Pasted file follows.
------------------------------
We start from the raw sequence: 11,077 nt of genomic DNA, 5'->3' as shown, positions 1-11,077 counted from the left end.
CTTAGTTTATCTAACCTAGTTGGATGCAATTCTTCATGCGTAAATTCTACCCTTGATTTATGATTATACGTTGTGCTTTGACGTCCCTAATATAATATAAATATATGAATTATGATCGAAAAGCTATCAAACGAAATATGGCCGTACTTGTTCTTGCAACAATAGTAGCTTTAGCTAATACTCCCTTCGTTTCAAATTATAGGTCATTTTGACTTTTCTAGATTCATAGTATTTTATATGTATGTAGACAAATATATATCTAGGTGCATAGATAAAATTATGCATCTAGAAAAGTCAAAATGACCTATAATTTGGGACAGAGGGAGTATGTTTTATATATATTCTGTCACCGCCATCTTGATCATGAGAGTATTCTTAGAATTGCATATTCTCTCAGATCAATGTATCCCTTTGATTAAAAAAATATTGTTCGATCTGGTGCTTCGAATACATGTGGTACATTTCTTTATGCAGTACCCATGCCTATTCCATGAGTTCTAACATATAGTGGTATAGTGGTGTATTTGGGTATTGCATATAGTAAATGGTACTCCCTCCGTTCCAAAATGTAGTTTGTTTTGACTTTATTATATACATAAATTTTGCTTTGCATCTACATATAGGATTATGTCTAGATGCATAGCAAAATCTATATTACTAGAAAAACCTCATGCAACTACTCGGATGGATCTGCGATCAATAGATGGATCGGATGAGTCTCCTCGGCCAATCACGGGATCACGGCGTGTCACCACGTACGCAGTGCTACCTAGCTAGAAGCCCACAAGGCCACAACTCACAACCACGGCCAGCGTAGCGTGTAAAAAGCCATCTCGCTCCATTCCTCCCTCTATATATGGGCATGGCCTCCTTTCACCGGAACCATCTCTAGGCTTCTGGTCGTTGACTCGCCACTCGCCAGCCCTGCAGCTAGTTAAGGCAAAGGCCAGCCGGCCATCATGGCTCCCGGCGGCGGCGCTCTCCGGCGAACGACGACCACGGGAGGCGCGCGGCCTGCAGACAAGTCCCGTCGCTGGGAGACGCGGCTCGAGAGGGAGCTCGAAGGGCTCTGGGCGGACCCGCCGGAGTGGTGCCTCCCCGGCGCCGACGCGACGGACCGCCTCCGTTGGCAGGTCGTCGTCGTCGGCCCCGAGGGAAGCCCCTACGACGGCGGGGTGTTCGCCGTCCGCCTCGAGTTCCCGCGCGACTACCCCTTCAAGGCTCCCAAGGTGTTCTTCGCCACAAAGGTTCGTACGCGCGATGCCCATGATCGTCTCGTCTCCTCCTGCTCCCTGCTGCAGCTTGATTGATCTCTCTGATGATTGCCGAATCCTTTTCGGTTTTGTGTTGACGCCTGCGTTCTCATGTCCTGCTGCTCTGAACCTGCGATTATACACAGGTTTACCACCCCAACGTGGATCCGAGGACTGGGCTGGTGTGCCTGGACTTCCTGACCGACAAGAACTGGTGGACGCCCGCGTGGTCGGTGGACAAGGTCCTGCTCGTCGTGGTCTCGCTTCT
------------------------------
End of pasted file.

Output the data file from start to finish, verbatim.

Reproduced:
We start from the raw sequence: 11,077 nt of genomic DNA, 5'->3' as shown, positions 1-11,077 counted from the left end.
CTTAGTTTATCTAACCTAGTTGGATGCAATTCTTCATGCGTAAATTCTACCCTTGATTTATGATTATACGTTGTGCTTTGACGTCCCTAATATAATATAAATATATGAATTATGATCGAAAAGCTATCAAACGAAATATGGCCGTACTTGTTCTTGCAACAATAGTAGCTTTAGCTAATACTCCCTTCGTTTCAAATTATAGGTCATTTTGACTTTTCTAGATTCATAGTATTTTATATGTATGTAGACAAATATATATCTAGGTGCATAGATAAAATTATGCATCTAGAAAAGTCAAAATGACCTATAATTTGGGACAGAGGGAGTATGTTTTATATATATTCTGTCACCGCCATCTTGATCATGAGAGTATTCTTAGAATTGCATATTCTCTCAGATCAATGTATCCCTTTGATTAAAAAAATATTGTTCGATCTGGTGCTTCGAATACATGTGGTACATTTCTTTATGCAGTACCCATGCCTATTCCATGAGTTCTAACATATAGTGGTATAGTGGTGTATTTGGGTATTGCATATAGTAAATGGTACTCCCTCCGTTCCAAAATGTAGTTTGTTTTGACTTTATTATATACATAAATTTTGCTTTGCATCTACATATAGGATTATGTCTAGATGCATAGCAAAATCTATATTACTAGAAAAACCTCATGCAACTACTCGGATGGATCTGCGATCAATAGATGGATCGGATGAGTCTCCTCGGCCAATCACGGGATCACGGCGTGTCACCACGTACGCAGTGCTACCTAGCTAGAAGCCCACAAGGCCACAACTCACAACCACGGCCAGCGTAGCGTGTAAAAAGCCATCTCGCTCCATTCCTCCCTCTATATATGGGCATGGCCTCCTTTCACCGGAACCATCTCTAGGCTTCTGGTCGTTGACTCGCCACTCGCCAGCCCTGCAGCTAGTTAAGGCAAAGGCCAGCCGGCCATCATGGCTCCCGGCGGCGGCGCTCTCCGGCGAACGACGACCACGGGAGGCGCGCGGCCTGCAGACAAGTCCCGTCGCTGGGAGACGCGGCTCGAGAGGGAGCTCGAAGGGCTCTGGGCGGACCCGCCGGAGTGGTGCCTCCCCGGCGCCGACGCGACGGACCGCCTCCGTTGGCAGGTCGTCGTCGTCGGCCCCGAGGGAAGCCCCTACGACGGCGGGGTGTTCGCCGTCCGCCTCGAGTTCCCGCGCGACTACCCCTTCAAGGCTCCCAAGGTGTTCTTCGCCACAAAGGTTCGTACGCGCGATGCCCATGATCGTCTCGTCTCCTCCTGCTCCCTGCTGCAGCTTGATTGATCTCTCTGATGATTGCCGAATCCTTTTCGGTTTTGTGTTGACGCCTGCGTTCTCATGTCCTGCTGCTCTGAACCTGCGATTATACACAGGTTTACCACCCCAACGTGGATCCGAGGACTGGGCTGGTGTGCCTGGACTTCCTGACCGACAAGAACTGGTGGACGCCCGCGTGGTCGGTGGACAAGGTCCTGCTCGTCGTGGTCTCGCTTCT